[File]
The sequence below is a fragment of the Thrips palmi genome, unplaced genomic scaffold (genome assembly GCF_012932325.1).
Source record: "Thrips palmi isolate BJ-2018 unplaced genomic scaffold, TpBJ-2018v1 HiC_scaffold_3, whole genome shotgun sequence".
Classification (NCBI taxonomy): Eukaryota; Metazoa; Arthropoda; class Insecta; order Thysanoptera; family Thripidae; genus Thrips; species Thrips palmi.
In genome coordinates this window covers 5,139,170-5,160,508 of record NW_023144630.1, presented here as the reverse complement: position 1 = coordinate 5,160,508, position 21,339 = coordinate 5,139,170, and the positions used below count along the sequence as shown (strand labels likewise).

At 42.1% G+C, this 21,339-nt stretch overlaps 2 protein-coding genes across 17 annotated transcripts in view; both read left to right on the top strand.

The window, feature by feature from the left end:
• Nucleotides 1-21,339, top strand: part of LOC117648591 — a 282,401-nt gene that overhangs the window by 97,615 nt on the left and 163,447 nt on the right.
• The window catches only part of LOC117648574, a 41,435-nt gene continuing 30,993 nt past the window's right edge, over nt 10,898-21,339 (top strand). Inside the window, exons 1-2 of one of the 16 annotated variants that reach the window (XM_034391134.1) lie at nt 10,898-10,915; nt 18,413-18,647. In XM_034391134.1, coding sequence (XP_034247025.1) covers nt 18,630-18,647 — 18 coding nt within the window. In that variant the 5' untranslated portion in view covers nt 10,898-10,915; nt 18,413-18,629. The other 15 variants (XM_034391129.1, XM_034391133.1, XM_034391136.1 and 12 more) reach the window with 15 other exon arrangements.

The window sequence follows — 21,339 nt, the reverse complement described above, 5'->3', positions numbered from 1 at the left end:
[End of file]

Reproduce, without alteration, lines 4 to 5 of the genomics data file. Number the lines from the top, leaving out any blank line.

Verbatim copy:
In genome coordinates this window covers 5,139,170-5,160,508 of record NW_023144630.1, presented here as the reverse complement: position 1 = coordinate 5,160,508, position 21,339 = coordinate 5,139,170, and the positions used below count along the sequence as shown (strand labels likewise).

At 42.1% G+C, this 21,339-nt stretch overlaps 2 protein-coding genes across 17 annotated transcripts in view; both read left to right on the top strand.